My fathers mentally is why have them (them being my brother and I) learn from trial and error, when I've already gone through that. I can just teach them how to drive it instead of having them try to figure it out, where mistakes could be costly no matter who owns the car and boat.
    As to the CG, for a boat, this one is surprisingly very very low. Only about 3-4 feet off the ground (which is high, but for a trailor, not so bad) because the engines are stern drives. They are inboards, but instead of having a rudder, the prop and whole engine moves, and since its a speed boat the deepest it gets its about a foot and half (and thats the bottom of the props) so with the engines up, its really only about a foot, but thank to dear god there was no wind, and I didn't have to drive it in LA traffic. My dad was doing that, and I'm sitting there going, how are you doing this?? you have a wall on side, and cars that are dangerously close on the other....
    but we are safe so far, and the only problem so far was an underinflated tire half way through this leg of the trip. (we stopped about every half our to check tire pressure on both the trailer and the truck.) So we just replaced the tire with the spare. My dad right now is actually at the nearest tire place getting it looked at.. He just disconnected the boat, put the props away and left... if anyone wanted to steal it, they would not have an easy time doing it.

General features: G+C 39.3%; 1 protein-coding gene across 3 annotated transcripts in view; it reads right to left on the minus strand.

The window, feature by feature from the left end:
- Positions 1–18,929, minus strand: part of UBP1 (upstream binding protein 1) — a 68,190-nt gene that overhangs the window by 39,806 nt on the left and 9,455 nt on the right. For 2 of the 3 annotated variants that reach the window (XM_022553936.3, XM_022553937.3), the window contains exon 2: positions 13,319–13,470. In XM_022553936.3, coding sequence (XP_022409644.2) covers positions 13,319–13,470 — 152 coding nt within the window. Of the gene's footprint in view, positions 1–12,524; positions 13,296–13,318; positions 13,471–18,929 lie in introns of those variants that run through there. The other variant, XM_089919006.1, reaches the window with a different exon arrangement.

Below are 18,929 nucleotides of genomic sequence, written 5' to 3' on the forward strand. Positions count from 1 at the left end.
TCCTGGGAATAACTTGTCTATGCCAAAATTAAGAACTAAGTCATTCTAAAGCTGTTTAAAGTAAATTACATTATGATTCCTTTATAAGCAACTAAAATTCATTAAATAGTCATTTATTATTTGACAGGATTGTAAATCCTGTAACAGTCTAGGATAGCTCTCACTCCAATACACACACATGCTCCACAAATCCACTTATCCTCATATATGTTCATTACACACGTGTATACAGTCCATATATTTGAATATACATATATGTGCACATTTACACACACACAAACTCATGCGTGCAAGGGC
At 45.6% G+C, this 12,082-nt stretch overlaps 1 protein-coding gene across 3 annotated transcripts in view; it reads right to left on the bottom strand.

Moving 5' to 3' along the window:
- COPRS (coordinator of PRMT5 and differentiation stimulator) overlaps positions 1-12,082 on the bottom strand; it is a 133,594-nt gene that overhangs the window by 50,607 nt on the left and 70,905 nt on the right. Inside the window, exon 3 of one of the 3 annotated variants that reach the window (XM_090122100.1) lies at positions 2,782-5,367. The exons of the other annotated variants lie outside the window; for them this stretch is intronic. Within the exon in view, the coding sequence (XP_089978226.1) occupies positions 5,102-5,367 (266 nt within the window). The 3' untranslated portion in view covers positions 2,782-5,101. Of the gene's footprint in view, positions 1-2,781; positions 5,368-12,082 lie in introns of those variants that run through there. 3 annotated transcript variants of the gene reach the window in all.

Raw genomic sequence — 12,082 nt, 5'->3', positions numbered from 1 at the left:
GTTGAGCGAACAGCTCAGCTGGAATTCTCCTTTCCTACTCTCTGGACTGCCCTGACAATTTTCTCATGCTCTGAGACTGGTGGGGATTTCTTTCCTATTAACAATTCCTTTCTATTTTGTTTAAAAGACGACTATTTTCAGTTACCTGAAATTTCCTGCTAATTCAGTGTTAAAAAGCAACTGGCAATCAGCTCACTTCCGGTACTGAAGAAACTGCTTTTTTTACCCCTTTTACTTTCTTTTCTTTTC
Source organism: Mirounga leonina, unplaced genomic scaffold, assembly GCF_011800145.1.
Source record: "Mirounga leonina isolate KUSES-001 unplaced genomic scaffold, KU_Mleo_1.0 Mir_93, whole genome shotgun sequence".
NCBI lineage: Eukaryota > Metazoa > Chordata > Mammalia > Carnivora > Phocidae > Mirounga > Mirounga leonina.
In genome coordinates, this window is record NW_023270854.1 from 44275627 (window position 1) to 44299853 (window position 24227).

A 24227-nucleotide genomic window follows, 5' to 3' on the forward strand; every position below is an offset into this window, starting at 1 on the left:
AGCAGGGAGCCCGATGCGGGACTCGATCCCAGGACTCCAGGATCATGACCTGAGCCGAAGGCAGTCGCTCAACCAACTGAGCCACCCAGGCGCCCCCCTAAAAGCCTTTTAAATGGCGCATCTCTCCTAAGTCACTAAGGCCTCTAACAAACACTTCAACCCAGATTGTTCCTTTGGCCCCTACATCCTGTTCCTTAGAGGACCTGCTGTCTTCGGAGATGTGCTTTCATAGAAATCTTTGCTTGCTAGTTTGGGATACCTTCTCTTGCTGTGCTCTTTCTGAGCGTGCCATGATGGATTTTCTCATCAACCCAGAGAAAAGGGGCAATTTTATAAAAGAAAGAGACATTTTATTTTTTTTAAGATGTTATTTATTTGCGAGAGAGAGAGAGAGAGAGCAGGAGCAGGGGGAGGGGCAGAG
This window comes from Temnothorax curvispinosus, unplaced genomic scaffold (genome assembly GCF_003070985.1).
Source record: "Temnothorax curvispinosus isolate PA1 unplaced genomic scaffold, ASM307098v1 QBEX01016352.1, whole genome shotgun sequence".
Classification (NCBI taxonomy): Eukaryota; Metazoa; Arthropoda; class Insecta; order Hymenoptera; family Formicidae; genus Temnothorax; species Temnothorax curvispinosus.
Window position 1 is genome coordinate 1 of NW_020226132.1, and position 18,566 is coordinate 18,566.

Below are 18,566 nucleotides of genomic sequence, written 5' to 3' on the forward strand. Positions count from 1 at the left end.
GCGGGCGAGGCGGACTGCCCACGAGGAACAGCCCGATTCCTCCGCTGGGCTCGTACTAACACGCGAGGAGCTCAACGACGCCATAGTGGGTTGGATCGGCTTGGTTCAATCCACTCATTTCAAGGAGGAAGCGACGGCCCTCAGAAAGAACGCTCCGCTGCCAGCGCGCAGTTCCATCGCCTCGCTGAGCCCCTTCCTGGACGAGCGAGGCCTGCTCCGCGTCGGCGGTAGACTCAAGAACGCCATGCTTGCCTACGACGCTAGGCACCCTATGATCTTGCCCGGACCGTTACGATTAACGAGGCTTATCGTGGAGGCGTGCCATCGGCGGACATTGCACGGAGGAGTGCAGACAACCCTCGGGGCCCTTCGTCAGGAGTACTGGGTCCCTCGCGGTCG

Thanks for your guys help, it has payed off. The triple breaking distance is a good call, along with the engine brake, but the trailer brakes help A LOT because there are six of them, (one for each tire) and they are connected to the truck brakes, so if I put on the truck brakes the trailers also going, so in essance the trailer is actually stopping itself and the truck is stopping itself, because that is just how we have it balanced out.
    The next leg starts at about 6 tomorrow morning, and then I will be home. (yessss) Wish me luck!